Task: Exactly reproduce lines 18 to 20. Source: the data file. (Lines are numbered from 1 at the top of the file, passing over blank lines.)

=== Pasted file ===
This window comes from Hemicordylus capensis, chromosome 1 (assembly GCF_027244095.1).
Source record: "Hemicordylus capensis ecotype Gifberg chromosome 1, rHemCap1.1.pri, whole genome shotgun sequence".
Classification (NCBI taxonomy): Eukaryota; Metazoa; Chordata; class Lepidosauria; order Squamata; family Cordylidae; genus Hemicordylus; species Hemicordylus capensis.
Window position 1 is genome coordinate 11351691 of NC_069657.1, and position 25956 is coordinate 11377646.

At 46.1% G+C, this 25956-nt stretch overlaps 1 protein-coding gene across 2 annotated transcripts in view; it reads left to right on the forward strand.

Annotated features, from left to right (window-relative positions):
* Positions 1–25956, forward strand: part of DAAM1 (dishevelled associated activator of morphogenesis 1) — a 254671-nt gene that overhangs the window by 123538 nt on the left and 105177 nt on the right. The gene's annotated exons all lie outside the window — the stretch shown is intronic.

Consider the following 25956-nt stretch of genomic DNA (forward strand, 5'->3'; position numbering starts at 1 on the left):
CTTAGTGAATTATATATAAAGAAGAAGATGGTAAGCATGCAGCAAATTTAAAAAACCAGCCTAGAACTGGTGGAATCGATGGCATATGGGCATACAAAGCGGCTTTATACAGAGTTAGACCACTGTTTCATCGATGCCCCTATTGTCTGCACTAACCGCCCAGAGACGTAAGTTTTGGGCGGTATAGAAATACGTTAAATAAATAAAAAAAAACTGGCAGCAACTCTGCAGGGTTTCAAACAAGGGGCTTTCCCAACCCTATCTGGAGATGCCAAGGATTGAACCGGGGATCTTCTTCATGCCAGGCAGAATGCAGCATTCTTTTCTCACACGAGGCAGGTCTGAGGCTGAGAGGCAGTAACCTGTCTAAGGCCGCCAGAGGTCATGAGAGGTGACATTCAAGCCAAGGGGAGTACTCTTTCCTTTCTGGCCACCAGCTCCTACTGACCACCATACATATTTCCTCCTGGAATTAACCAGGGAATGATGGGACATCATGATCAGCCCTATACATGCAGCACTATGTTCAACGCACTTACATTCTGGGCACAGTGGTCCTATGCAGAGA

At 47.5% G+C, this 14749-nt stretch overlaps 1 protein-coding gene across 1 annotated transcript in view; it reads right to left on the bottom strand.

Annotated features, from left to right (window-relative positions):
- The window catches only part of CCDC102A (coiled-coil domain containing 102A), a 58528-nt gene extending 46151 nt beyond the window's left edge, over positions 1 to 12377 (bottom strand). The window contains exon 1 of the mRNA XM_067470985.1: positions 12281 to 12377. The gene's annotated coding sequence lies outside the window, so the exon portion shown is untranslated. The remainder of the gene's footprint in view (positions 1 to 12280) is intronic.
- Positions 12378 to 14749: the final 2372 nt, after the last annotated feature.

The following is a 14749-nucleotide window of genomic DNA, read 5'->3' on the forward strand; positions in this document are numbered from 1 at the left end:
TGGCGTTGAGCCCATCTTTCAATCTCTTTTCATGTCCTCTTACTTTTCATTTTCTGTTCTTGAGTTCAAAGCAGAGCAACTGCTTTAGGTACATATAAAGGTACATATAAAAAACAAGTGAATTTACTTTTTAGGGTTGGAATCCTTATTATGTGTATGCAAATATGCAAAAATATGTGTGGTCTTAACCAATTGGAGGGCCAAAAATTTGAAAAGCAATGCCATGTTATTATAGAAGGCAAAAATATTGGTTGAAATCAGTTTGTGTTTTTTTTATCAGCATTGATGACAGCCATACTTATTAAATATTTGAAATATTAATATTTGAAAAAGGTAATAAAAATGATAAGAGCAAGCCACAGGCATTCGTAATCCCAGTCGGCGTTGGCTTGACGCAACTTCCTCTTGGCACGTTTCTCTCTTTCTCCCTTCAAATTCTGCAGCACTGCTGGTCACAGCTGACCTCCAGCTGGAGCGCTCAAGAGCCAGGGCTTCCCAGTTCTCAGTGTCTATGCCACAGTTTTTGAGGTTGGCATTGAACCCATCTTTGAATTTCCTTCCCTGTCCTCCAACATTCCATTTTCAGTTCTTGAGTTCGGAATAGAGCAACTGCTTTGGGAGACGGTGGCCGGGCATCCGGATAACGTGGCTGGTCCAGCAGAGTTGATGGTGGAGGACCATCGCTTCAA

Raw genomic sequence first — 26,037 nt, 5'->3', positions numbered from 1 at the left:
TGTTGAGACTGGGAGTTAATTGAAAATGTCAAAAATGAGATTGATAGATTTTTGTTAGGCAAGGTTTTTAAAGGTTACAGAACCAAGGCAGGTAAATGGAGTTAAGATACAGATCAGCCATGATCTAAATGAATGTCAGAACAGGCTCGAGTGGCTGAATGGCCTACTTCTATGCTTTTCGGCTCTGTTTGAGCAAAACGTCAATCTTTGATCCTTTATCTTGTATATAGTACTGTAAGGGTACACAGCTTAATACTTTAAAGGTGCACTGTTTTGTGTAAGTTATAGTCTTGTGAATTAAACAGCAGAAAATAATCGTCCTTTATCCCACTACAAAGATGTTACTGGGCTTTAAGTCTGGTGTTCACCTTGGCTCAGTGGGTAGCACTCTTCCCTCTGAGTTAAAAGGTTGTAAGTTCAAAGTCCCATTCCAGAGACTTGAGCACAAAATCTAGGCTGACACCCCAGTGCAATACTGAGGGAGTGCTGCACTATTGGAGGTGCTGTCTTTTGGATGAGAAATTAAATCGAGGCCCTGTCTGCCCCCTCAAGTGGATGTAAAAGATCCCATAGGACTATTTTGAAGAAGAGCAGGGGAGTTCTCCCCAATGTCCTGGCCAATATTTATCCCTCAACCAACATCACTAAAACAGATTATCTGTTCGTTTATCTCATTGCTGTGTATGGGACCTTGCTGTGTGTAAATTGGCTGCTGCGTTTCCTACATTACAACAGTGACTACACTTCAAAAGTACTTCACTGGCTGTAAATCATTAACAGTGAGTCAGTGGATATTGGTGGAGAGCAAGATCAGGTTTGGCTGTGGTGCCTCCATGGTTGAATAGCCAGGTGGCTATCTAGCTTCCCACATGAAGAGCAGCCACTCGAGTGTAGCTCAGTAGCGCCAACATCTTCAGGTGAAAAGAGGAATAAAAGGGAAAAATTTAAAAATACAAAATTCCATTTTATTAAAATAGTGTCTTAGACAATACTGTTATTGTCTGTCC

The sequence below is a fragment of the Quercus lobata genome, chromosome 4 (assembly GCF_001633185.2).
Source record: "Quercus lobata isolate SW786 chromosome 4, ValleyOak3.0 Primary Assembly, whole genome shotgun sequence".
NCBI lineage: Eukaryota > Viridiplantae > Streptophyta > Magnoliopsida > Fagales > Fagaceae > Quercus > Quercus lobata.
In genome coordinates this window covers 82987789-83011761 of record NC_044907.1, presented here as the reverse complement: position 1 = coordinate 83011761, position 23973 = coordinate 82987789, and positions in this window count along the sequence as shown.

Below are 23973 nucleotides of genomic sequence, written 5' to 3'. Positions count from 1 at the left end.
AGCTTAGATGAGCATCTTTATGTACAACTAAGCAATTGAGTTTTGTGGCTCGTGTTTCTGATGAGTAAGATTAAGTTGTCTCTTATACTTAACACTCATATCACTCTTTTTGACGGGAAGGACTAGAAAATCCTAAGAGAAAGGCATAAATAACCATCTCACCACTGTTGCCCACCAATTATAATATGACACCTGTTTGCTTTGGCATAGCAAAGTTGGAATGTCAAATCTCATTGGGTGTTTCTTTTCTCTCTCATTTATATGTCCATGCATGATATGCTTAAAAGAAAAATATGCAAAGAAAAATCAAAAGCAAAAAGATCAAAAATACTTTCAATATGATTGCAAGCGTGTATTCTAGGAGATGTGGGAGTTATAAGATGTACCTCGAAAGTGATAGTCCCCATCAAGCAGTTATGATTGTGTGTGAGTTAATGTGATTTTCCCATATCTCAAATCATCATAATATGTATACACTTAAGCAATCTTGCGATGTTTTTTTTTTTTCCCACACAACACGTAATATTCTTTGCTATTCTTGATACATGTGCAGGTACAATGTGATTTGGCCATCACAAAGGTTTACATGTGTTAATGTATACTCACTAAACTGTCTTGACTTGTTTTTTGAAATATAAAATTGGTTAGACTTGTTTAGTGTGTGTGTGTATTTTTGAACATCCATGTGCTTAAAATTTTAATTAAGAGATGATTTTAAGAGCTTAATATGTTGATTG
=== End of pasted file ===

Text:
The sequence below is a fragment of the Quercus lobata genome, chromosome 4 (assembly GCF_001633185.2).
Source record: "Quercus lobata isolate SW786 chromosome 4, ValleyOak3.0 Primary Assembly, whole genome shotgun sequence".
NCBI lineage: Eukaryota > Viridiplantae > Streptophyta > Magnoliopsida > Fagales > Fagaceae > Quercus > Quercus lobata.